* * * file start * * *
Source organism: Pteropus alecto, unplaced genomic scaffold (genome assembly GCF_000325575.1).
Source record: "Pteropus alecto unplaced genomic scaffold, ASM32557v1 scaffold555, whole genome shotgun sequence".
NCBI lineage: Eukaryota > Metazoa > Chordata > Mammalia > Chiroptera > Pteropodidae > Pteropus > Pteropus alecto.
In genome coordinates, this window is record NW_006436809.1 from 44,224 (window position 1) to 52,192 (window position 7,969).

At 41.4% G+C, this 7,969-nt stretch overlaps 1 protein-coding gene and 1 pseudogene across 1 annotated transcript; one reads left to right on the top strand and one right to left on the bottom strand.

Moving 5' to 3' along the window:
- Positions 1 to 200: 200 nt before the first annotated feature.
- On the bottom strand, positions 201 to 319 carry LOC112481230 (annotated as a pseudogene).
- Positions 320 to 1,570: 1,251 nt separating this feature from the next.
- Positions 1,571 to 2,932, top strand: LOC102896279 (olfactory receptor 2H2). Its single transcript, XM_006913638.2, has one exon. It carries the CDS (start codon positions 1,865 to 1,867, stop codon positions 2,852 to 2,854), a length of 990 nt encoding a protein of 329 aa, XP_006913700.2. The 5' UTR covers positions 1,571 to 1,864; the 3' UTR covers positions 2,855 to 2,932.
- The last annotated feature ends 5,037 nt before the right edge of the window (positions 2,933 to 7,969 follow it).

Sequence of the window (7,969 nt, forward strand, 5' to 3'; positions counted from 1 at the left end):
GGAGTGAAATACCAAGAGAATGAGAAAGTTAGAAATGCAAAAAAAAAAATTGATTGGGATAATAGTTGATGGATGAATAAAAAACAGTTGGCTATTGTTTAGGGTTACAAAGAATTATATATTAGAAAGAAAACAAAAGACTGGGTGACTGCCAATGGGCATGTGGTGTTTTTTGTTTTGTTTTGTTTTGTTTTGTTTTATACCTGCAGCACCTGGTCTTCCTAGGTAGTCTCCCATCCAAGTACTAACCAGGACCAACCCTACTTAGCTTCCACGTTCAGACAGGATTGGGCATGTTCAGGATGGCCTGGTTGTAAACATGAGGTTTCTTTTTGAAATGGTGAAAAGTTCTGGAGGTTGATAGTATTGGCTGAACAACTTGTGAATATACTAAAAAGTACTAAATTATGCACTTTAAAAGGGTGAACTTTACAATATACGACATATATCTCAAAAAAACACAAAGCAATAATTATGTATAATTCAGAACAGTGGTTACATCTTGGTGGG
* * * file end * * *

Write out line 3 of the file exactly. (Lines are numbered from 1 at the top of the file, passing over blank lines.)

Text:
NCBI lineage: Eukaryota > Metazoa > Chordata > Mammalia > Chiroptera > Pteropodidae > Pteropus > Pteropus alecto.